Moving to live next door to her drummer was the catalyst Kathryn Joseph needed to make her second album, discovers Fiona Shepherd
If you have ever seen Kathryn Joseph play live, you will be aware that it’s a pretty hypnotic encounter, a sort of unearthly exorcism conducted in a characterful quavering soprano over undulating piano as the sonic priestess keeps her gaze trained firmly on the audience.
“It started out as a weird way to get people to not talk in open mic nights,” says Joseph. “I knew I made people uncomfortable but it felt like you could control the room better. People have met me before a gig and then they’ve seen me play and they honestly think I’m schizophrenic. It’s even more sinister the other way round…”
It’s true that the warm, friendly, upbeat and enthusiastic individual who bounds into the bar at Glasgow’s Citizen M hotel is not quite the person you might expect from her exposed, cathartic music. But it’s all part of the charm – or, given Joseph’s tendency to describe herself as a “ridiculous crazy witch”, maybe it would be more appropriate to say it’s the spell cast by her debut album Bones You Have Thrown Me and Blood I’ve Spilled which arrived fully formed at the start of 2015 and went on to scoop the Scottish Album of the Year Award, leading to acclaim and collaborations galore.
It’s not a bad way to introduce yourself a mere 20 years after writing your first songs. Joseph’s long and fitful path to overnight success began with a Highland upbringing, piano lessons at primary school (ditched because she didn’t get on with her teacher) and the joy of seeing Runrig and Capercaillie play live.
Joseph resumed playing for herself while at university in Stirling, but dropped out and took up waitressing. She settled in Aberdeen, playing her first gig at the Lemon Tree, but turned down a record deal – offered on the strength of an effusive letter a friend sent to a bunch of labels – because she wasn’t ready for all the PR obligations which accompany releasing music into the world. Even now, Joseph is somewhat distrustful of the attention and interest her music has generated.
“It’s not exactly a life skill, is it? Playing music to people,” she says with typical self-effacement. “I know how lucky I am but I still struggle with imposter syndrome. I do feel that these people have been doing it for years and years and I’ve just arrived going, ‘Hiya’. I wish I could just be in it and enjoy it because the undeserving part of it is really boring.
“But then when I’m playing, I’m fine. In all of my life that’s the only time I’m not thinking about what I look like or what people think of me, I’m just in something that makes all of the things that make me uncomfortable go away – especially when I’m playing with Marcus.”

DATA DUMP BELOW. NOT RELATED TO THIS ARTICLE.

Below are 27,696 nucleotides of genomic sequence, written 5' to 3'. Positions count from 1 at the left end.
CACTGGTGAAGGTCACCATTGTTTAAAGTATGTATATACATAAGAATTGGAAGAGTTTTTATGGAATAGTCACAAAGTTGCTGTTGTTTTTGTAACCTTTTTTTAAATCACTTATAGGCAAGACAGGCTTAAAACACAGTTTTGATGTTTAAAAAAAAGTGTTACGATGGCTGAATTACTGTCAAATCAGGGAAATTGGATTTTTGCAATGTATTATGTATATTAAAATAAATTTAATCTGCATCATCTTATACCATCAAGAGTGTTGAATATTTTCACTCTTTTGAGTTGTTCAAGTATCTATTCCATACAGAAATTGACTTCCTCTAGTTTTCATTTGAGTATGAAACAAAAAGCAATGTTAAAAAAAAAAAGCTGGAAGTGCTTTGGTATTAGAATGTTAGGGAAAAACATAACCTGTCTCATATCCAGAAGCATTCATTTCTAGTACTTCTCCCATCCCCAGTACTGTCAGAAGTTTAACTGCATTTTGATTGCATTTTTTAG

Marcus Mackay is Joseph’s drummer, engineer, producer – and neighbour. Moving to Glasgow and, in particular, next door to Mackay and his wife, Claire, was to be the catalyst for Joseph finally recording her music in their garden studio and releasing it on their reactivated record label Hits the Fan Records.
“As soon as I moved here I felt better, I didn’t feel as paranoid as I did,” says Joseph. “And I got pregnant the same year we moved down, so Glasgow is very fertile.”
Her daughter Eva was born two days after she finished recording Bones You Have Thrown Me. “I was really sweating on the last day of recording; now I know that was the early stages of labour, so I was nearly having my baby in the studio. After she was born, any time I would play the songs she would start to cry and take my hands away from the piano. I thought, ‘You’ve heard this so often that you hate it, don’t you?’”
Thankfully the reception was more positive elsewhere. Joseph was invited to add her singular vocals to a number of high-profile tribute nights, collaborated with Twilight Sad frontman James Graham on their Out Lines project and, through Graham, signed to Mogwai’s Rock Action label. Having almost literally taken a lifetime to write her debut album, she found a fortuitous solution to her slow creative pace when it came to penning her follow-up, From When I Wake The Want Is.
“For this new record, it was one of those strange, handy times in my life when I’d just had my heart broken again,” she says breezily. “Definitely I write less if I’m happy. How I make myself happy is by writing about it. I’ve never had songs come out so fast.”
Just as crucially for the actual recording of the album, Joseph eventually reunited with her partner. “I’m very glad there’s a happy ending or I probably wouldn’t have been making the record at all, I’d still be sitting in my pyjamas, eating biscuits and crying.”
Bones You Have Thrown Me was also a deeply personal record about loss, a response in part to the death of her infant son Joseph (whose name she subsequently adopted as her stage moniker). From When I Wake The Want Is casts the net outwards to family and friends who Joseph describes as “beautiful survivors”, including her niece who came through illness and operations at a young age and friends who have dealt with abusive relationships.
“I’m obsessed with the circle of things where if this wasn’t horrible then this beautiful thing wouldn’t exist; these people who don’t put the horrible things that have happened to them on to someone else, they stop that weird circle of hurt and are amazing people.”
Joseph is also set to explore the album themes this autumn in a touring “visualised concert” collaboration with Theatre Cryptic, directed by Josh Armstrong with “body architecture” created by Marketa Kratochvilova.
“I know there’s mirrors involved, perhaps some animal skulls,” cackles Joseph in “crazy witch” mode. Whatever the show involves, she’ll put a spell on you. “Eva keeps telling her friends that I’m a musician, but her friend thought she had said ‘magician’ so she was a bit disappointed – and so was I!” ■